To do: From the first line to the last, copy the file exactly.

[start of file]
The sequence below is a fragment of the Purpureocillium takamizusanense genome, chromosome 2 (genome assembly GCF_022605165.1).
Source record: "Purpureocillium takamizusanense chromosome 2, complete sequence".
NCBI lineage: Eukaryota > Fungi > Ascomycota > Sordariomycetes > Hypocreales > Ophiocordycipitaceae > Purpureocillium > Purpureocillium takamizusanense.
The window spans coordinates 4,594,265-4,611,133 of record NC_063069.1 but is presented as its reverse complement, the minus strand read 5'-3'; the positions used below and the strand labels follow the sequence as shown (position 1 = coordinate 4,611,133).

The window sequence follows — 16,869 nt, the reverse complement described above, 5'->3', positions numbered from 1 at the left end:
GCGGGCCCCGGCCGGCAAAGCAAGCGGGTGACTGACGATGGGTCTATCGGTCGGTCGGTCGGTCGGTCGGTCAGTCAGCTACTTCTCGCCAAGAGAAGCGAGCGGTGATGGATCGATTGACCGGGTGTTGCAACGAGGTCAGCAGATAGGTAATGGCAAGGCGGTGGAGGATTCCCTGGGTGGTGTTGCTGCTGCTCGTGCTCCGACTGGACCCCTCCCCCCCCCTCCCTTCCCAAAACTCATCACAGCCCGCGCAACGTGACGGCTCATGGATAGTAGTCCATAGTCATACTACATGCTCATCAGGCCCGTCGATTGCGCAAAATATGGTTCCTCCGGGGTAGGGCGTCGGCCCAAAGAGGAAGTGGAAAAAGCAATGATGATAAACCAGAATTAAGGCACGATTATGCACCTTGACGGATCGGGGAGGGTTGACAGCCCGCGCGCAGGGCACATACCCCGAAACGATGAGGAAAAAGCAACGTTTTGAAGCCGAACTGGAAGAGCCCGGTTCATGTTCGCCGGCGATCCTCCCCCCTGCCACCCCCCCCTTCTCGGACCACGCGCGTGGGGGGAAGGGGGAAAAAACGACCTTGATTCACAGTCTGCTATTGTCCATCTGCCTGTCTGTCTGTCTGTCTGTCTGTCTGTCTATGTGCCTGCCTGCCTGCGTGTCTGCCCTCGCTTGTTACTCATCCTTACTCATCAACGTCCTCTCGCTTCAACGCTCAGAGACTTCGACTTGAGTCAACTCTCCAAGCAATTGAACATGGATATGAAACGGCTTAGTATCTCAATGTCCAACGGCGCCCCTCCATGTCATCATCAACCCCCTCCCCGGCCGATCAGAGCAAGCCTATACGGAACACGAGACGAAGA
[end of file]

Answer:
The sequence below is a fragment of the Purpureocillium takamizusanense genome, chromosome 2 (genome assembly GCF_022605165.1).
Source record: "Purpureocillium takamizusanense chromosome 2, complete sequence".
NCBI lineage: Eukaryota > Fungi > Ascomycota > Sordariomycetes > Hypocreales > Ophiocordycipitaceae > Purpureocillium > Purpureocillium takamizusanense.
The window spans coordinates 4,594,265-4,611,133 of record NC_063069.1 but is presented as its reverse complement, the minus strand read 5'-3'; the positions used below and the strand labels follow the sequence as shown (position 1 = coordinate 4,611,133).

The window sequence follows — 16,869 nt, the reverse complement described above, 5'->3', positions numbered from 1 at the left end:
GCGGGCCCCGGCCGGCAAAGCAAGCGGGTGACTGACGATGGGTCTATCGGTCGGTCGGTCGGTCGGTCGGTCAGTCAGCTACTTCTCGCCAAGAGAAGCGAGCGGTGATGGATCGATTGACCGGGTGTTGCAACGAGGTCAGCAGATAGGTAATGGCAAGGCGGTGGAGGATTCCCTGGGTGGTGTTGCTGCTGCTCGTGCTCCGACTGGACCCCTCCCCCCCCCTCCCTTCCCAAAACTCATCACAGCCCGCGCAACGTGACGGCTCATGGATAGTAGTCCATAGTCATACTACATGCTCATCAGGCCCGTCGATTGCGCAAAATATGGTTCCTCCGGGGTAGGGCGTCGGCCCAAAGAGGAAGTGGAAAAAGCAATGATGATAAACCAGAATTAAGGCACGATTATGCACCTTGACGGATCGGGGAGGGTTGACAGCCCGCGCGCAGGGCACATACCCCGAAACGATGAGGAAAAAGCAACGTTTTGAAGCCGAACTGGAAGAGCCCGGTTCATGTTCGCCGGCGATCCTCCCCCCTGCCACCCCCCCCTTCTCGGACCACGCGCGTGGGGGGAAGGGGGAAAAAACGACCTTGATTCACAGTCTGCTATTGTCCATCTGCCTGTCTGTCTGTCTGTCTGTCTGTCTGTCTATGTGCCTGCCTGCCTGCGTGTCTGCCCTCGCTTGTTACTCATCCTTACTCATCAACGTCCTCTCGCTTCAACGCTCAGAGACTTCGACTTGAGTCAACTCTCCAAGCAATTGAACATGGATATGAAACGGCTTAGTATCTCAATGTCCAACGGCGCCCCTCCATGTCATCATCAACCCCCTCCCCGGCCGATCAGAGCAAGCCTATACGGAACACGAGACGAAGA